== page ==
Jenna Barnett 4-03-2020

Photo by Elevate on Unsplash

When Raleigh Mennonite Church decided to fast from food waste for Lent, they didn’t know that 14 days in, the World Health Organization (WHO) would declare COVID-19 a pandemic. At a time when a core group of members planned on salvaging still-edible food from the dumpsters outside of grocery stores, hoards of Americans emptied the supermarket shelves of essentials like milk and bread and boxed wine.

Olga M. Segura 4-03-2020

Pope Francis sits at St. Peter's Basilica during an extraordinary "Urbi et Orbi," normally given only at Christmas and Easter, as a response to the COVID-19 pandemic, at the Vatican, March 27, 2020. REUTERS/Yara Nardi/Pool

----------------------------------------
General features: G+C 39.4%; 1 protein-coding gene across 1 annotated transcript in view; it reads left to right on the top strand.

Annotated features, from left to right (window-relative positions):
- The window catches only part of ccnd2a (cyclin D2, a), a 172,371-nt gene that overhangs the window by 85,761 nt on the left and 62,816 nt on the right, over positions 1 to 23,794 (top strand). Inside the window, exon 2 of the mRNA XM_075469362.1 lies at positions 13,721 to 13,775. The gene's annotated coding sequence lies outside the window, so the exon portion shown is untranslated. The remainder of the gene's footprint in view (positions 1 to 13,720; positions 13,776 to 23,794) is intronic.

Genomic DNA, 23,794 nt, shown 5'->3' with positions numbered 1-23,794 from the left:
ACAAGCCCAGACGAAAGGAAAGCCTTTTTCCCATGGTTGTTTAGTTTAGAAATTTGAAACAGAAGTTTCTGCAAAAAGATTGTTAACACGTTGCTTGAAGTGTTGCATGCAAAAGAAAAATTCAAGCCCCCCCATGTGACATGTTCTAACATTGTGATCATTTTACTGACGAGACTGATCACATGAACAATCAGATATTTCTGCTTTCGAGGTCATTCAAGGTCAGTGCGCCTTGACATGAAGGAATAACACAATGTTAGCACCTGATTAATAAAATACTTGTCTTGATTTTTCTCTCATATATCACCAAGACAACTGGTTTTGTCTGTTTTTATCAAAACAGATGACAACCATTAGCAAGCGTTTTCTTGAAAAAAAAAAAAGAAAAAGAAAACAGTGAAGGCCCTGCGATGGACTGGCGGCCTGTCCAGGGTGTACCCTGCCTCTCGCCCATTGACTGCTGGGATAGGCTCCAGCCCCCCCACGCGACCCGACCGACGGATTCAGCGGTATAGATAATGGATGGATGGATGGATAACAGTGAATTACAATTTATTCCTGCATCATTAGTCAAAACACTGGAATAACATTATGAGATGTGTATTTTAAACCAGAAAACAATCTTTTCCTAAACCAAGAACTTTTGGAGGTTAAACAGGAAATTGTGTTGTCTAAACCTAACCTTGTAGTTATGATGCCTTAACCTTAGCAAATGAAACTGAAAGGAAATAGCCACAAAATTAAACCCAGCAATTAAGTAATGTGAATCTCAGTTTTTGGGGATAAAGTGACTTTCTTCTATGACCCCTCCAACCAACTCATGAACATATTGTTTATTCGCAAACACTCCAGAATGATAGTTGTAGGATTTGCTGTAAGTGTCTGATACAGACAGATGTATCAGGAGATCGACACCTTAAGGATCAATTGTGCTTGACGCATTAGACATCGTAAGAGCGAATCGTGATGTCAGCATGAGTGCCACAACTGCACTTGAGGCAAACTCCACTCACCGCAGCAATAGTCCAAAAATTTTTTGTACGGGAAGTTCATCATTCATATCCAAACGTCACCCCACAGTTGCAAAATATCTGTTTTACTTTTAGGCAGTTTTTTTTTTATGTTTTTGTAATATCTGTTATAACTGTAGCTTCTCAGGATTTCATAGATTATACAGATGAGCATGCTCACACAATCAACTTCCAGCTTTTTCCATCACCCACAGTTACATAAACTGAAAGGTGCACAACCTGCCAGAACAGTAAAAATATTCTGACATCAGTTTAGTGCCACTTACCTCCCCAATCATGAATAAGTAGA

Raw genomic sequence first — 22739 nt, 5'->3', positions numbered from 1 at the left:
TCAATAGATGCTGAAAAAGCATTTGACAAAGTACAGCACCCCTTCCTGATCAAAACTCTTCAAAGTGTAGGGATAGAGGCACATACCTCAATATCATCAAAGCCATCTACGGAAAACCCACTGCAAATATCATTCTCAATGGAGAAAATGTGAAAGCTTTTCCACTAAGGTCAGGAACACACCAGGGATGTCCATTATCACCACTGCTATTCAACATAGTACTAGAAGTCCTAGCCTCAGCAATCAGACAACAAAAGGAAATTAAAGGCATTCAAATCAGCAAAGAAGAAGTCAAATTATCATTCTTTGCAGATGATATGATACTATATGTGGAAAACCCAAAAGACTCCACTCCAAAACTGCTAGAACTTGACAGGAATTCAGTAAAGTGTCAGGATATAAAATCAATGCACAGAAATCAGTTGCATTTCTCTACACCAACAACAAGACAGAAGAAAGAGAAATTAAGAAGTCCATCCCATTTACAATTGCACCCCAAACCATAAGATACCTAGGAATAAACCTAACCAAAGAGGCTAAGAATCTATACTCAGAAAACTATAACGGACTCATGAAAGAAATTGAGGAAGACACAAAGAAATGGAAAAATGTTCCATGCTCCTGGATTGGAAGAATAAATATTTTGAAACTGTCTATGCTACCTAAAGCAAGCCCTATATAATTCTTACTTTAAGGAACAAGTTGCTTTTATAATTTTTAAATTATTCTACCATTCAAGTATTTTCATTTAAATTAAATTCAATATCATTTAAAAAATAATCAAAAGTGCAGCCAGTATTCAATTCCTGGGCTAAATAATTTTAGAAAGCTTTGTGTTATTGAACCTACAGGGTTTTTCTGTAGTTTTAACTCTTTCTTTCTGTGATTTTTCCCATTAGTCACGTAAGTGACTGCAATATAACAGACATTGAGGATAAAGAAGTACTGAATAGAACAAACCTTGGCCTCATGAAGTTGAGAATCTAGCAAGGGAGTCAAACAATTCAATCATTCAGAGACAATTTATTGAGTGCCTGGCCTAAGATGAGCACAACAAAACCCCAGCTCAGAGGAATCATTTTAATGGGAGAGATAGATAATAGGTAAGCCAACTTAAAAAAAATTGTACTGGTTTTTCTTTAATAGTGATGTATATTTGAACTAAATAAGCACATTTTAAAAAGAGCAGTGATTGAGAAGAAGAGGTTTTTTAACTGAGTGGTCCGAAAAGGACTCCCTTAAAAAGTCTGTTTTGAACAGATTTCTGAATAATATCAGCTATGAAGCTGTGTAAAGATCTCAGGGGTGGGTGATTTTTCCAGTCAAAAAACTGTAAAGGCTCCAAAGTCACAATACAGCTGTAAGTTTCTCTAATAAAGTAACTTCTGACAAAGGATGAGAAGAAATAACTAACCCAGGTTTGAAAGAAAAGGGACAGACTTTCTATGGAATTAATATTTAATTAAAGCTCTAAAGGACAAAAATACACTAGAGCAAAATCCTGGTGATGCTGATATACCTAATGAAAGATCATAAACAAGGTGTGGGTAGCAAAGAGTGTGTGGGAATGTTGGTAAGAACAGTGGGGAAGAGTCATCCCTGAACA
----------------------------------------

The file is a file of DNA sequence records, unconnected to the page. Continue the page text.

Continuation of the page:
Catholics wrestle with COVID-19 recommendations given by pope and bishops. 


As the nation tries to slow the advance of the coronavirus pandemic, most of the nation is engaged in responsible social distancing. In this episode of our Sunday Sermon in a Pandemic series, Sojourners Executive Director Adam Taylor and Rev. Jim Wallis share their thoughts on biblical teachings that can guide us through these times when the staggering devastation of the COVID-19 pandemic ravages our nation — and the world — after months of unconscionable inaction by President Trump.

Aaron E. Sanchez 4-03-2020

President Donald Trump listens to a question during the daily coronavirus response briefing at the White House in Washington, April 2, 2020. REUTERS/Tom Brenner

COVID-19 ignores the social constructs we've made to disregard one another.